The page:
Post Number:#1 June 9th, 2012, 12:03 pm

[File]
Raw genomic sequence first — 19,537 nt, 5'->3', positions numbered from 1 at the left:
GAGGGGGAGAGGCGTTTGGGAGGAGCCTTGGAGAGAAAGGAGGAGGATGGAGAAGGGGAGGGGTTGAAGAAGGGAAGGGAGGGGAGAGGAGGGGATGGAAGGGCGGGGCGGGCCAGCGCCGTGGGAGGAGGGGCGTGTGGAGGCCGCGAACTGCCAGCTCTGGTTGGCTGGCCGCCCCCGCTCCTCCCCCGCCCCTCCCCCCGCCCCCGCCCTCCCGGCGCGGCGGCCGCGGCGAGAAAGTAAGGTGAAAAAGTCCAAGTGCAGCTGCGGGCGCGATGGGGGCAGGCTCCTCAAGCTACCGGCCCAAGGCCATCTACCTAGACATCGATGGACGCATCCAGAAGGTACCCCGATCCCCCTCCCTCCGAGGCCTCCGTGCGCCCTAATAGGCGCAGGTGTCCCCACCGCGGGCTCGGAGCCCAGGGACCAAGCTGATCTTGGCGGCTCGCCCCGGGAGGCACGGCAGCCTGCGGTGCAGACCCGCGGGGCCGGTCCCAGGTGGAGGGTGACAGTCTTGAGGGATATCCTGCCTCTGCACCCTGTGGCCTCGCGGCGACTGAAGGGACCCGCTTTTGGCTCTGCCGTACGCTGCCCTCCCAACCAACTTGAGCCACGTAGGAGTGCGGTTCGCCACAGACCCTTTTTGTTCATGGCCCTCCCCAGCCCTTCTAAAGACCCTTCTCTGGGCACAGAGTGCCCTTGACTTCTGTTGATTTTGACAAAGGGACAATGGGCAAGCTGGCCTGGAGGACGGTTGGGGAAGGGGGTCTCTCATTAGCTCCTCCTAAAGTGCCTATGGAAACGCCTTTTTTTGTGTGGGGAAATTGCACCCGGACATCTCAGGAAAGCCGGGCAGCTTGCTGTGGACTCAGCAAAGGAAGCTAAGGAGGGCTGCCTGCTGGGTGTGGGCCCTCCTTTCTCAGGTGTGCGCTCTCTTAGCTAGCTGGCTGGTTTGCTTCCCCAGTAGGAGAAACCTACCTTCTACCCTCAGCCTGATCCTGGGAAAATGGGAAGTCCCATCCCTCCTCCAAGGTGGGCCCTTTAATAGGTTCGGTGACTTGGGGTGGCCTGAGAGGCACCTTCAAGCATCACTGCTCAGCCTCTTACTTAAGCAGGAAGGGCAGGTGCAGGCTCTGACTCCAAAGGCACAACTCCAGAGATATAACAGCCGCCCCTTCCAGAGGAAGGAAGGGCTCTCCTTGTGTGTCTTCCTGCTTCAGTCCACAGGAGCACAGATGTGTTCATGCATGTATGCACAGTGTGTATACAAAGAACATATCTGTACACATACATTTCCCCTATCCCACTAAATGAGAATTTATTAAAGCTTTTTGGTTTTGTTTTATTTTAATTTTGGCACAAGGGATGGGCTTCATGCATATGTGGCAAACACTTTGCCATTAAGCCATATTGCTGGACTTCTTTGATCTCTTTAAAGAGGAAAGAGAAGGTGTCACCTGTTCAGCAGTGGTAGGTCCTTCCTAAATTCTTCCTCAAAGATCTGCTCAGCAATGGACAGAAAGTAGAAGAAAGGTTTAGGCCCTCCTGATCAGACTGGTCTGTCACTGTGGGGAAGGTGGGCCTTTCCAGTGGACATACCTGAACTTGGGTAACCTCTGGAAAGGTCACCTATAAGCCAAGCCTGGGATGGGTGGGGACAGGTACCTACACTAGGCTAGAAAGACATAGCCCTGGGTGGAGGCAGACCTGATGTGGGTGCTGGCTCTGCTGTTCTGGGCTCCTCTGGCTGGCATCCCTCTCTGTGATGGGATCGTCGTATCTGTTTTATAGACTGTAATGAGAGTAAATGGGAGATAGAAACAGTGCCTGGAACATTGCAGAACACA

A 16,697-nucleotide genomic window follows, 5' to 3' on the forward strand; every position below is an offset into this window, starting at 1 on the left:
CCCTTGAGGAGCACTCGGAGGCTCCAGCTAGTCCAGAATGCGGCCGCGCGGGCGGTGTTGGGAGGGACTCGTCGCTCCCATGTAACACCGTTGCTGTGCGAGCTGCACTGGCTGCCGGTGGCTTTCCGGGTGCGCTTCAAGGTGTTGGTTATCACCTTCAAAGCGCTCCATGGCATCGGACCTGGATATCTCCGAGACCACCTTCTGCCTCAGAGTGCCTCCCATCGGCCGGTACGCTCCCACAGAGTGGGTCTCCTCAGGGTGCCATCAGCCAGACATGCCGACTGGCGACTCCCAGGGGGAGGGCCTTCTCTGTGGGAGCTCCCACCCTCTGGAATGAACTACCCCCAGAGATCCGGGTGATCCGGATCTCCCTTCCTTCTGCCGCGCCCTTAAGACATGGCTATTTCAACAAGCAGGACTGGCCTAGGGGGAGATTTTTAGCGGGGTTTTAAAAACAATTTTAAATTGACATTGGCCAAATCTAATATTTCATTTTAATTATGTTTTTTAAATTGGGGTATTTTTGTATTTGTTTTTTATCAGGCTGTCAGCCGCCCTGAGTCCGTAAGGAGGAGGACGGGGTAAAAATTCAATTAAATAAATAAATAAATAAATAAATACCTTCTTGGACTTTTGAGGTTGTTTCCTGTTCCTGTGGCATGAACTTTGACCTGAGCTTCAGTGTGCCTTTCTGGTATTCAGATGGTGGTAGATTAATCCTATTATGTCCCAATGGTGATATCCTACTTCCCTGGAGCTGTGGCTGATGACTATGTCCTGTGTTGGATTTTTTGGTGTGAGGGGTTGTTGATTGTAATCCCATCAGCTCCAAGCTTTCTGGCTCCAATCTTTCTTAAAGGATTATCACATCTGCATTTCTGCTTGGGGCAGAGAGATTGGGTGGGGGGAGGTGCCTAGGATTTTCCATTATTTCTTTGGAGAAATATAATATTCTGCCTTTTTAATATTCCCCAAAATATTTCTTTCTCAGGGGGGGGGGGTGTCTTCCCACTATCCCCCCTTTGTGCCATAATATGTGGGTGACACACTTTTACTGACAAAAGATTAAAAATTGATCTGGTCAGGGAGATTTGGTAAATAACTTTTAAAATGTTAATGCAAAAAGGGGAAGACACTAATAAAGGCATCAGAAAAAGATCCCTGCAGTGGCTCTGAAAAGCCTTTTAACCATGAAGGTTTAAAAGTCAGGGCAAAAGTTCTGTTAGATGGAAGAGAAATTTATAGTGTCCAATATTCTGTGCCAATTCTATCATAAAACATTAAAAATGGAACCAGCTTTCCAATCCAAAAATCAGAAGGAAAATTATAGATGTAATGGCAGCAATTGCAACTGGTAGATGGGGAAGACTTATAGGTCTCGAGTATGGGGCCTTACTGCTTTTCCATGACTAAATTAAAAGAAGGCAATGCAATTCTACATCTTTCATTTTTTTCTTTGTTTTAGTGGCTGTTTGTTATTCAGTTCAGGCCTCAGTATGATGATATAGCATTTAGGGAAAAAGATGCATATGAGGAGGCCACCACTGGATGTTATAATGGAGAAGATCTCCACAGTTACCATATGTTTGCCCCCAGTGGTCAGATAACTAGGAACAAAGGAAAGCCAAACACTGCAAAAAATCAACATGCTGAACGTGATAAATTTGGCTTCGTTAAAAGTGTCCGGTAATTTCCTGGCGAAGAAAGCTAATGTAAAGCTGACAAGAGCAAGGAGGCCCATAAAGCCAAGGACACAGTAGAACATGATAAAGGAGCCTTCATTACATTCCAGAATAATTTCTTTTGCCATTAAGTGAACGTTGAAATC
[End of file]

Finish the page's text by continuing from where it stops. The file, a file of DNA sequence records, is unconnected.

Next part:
My entire question here is: Is 'IQ' testing an accurate means of testing a persons overall intellectual ablility? For example, Eienstin was considered to be a 'genuis' due to his comprehension of higher mathematics. Yet, it has been reported that he was observed to have difficulty tieing his own shoelaces, and counting his own pocket change. Does this make someone who does not have these problems overall less intellectual? Although I do not now remember what the test was called, when I enlisted for military service, I was given a test that showed I had a 'GCT' score of 111, with I believe a 'genuis' level starting at 120. AT the time, it showed that I was 'good' at math, and was mechanically inclined. Subquently, I recieved training for, and became an aircraft mechanic. Does this necessarily mean that I am overall less intellectual than someone else? Subsequently, it is my belief that a persons overall intellectual ability should not be assessed solely throught 'IQ' tests, but that other testing should be considered also, and then collated, giving the persons overall intellect. Opinions?